The archaeological blogosphere has been filled with rather colorful denunciations of metal detecting in response to popular TV shows about the practice in both the US and the UK.
Though metal detecting has been widely popular since the 1970's, apparently some archaeologists still can't accept that reality or perhaps the fact that the devices make it easier for amateurs to encroach on their turf.
There is even some real question whether metal detecting really harms archaeology at all. In the UK at least, most metal detecting takes place on ploughed land, i.e., land where the archaeological context has already been disturbed. Second, though metal detectors are becoming more accurate, most metal detectorists still only excavate items found quite near the surface, i.e., an area that archaeologists would in any event likely dig through on their way to far "juicer" strata below.
The issue of metal detectors is also relevant to the State Department's process for imposing import restrictions on coins. Coins can typically only be found with metal detectors. This begs the question why we are imposing import restrictions on all coins of a given type coming here to the United States when it would be far more effective (and fair) to regulate metal detectors at the source. The CPIA is quite clear that self help measures like effective regulation of metal detectors should be tried first before import restrictions, but the State Department regularly reads this requirement out of the CPIA (as it does with most every other requirement).
What does effective regulation look like?
Look no further than Ireland, Scotland, Britain and Wales.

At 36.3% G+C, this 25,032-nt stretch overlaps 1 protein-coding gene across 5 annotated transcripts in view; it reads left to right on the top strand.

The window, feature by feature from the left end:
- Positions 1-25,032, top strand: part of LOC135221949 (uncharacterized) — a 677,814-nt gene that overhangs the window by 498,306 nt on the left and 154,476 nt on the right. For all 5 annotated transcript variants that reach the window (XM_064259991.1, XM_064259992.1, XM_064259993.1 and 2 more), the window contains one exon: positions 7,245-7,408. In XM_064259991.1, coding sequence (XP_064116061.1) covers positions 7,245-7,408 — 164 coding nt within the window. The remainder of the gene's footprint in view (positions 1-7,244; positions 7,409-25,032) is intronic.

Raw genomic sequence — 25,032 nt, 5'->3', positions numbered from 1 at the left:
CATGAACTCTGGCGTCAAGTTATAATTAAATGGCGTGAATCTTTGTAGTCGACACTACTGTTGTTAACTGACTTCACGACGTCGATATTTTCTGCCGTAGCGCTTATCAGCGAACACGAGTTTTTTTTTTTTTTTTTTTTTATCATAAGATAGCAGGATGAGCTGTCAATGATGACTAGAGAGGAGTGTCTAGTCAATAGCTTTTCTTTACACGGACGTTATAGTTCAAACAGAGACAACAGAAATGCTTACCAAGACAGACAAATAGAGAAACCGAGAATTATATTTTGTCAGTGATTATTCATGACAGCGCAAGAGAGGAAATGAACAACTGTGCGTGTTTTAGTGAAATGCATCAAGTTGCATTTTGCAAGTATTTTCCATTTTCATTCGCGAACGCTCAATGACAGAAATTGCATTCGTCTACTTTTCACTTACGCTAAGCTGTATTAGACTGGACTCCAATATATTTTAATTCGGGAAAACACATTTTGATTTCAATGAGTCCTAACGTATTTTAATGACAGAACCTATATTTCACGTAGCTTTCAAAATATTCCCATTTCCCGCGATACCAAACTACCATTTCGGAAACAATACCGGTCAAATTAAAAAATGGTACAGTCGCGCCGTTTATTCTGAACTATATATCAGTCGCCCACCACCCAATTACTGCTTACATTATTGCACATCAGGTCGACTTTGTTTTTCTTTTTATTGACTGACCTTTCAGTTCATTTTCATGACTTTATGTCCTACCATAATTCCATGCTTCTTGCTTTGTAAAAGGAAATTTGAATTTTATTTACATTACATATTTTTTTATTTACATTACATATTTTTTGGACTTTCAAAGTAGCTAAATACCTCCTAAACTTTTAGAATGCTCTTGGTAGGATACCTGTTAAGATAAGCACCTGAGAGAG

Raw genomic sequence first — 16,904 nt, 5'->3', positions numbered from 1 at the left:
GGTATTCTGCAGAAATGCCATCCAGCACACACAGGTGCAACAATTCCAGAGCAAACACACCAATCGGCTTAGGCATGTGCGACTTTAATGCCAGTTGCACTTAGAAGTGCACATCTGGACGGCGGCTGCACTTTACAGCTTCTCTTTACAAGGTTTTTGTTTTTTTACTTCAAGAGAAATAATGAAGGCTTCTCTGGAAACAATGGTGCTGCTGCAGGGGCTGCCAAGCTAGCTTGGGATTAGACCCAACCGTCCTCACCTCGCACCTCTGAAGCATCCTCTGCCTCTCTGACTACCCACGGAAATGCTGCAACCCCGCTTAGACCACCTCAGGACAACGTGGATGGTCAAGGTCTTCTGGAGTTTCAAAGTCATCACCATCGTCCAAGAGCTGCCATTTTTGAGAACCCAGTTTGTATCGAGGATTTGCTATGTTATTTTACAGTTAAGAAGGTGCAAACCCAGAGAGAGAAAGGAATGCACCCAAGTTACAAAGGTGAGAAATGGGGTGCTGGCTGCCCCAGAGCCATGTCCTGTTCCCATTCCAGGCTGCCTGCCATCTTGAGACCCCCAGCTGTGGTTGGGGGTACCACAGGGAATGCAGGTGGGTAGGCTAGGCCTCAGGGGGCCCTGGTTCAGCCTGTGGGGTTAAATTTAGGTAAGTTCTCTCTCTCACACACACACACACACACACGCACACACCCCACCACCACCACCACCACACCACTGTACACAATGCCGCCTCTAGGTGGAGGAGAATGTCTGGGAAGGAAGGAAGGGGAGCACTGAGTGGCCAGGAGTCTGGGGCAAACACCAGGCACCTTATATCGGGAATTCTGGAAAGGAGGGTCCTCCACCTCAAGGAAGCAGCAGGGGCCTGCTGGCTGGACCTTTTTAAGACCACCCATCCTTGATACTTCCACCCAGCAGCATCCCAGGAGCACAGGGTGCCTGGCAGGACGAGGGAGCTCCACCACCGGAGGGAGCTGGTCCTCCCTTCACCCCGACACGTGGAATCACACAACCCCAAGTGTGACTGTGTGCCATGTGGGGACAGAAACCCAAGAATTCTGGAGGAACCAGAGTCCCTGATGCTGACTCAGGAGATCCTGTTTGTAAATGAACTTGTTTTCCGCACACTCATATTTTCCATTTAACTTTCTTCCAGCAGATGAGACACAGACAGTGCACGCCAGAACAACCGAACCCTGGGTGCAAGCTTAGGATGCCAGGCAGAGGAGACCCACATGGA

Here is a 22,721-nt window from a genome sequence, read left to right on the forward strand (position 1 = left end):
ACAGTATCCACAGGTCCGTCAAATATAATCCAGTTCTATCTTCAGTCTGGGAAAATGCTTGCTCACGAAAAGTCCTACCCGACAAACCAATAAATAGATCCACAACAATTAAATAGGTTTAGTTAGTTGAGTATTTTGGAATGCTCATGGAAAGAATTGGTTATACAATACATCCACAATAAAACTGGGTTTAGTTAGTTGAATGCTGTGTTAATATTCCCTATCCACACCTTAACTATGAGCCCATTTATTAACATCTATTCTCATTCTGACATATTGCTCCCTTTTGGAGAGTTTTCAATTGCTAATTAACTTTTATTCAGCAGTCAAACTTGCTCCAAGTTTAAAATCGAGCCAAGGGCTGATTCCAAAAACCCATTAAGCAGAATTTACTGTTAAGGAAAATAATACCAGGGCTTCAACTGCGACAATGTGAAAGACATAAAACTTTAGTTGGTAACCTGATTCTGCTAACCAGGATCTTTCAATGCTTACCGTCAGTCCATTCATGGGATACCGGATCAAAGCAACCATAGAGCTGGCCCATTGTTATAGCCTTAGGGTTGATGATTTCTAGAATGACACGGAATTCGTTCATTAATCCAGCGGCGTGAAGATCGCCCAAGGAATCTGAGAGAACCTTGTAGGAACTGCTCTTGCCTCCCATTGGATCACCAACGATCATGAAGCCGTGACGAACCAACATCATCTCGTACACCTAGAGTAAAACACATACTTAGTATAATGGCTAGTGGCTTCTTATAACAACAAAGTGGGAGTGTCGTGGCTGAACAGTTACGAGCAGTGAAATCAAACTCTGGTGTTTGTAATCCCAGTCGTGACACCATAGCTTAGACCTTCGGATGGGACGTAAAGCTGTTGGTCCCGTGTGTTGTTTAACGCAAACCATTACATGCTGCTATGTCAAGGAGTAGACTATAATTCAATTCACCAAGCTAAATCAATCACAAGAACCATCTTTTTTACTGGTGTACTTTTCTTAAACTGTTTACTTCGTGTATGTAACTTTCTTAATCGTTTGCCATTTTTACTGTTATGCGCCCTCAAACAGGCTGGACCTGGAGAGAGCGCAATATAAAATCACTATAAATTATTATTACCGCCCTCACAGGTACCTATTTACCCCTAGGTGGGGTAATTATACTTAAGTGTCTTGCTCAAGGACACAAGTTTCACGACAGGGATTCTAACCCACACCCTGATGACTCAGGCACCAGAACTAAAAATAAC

Ireland has banned the use of the metal detector, and critically it did so before the use of the metal detector took off in that country.
In contrast, Scotland has a common law system of treasure trove and Britain and Wales have statutory requirements of the Treasure Act along with the voluntary Portable Antiquities Scheme.
I much prefer these systems to that of Ireland as they encourage the discovery of coins that would otherwise never be found by archaeologists (who are limited in number and who are only interested in relatively few sites) their recordation into a database accessible to all (in Britain and Wales), and depending on the circumstances, their display in museums or their return to finders who can then sell them to collectors who will cherish them.
Yet, I must acknowledge that the Irish system is at least a coherent one.
And what does ineffective regulation look like?
Look no further than Cyprus and Bulgaria.
Each country has laws on the books that in theory at least limit the use of metal detectors, but in practice they are widely used, often right under the nose of the authorities.
In Cyprus, they even turn a blind eye to British tourists bringing them to the Island on holiday.
And to exacerbate the problem, both countries have few, if any incentives for metal detectorists to report their finds, or any coherent system to record them even if they were reported.
Yet, some archaeologists still hold up such countries as some sort of model.
And what of the United States? Here, our Constitution protects our liberty to exploit our own land, but you would not know that from the AIA's indictment of a popular show on Spike TV. I do think that historical artifacts should at least be recorded, but American archaeologists should work with American detectorists to create a system of voluntary recording, rather than making wild claims about their supposed "rights" to control what people do on their own land based upon their self-appointed status as stewards of the past.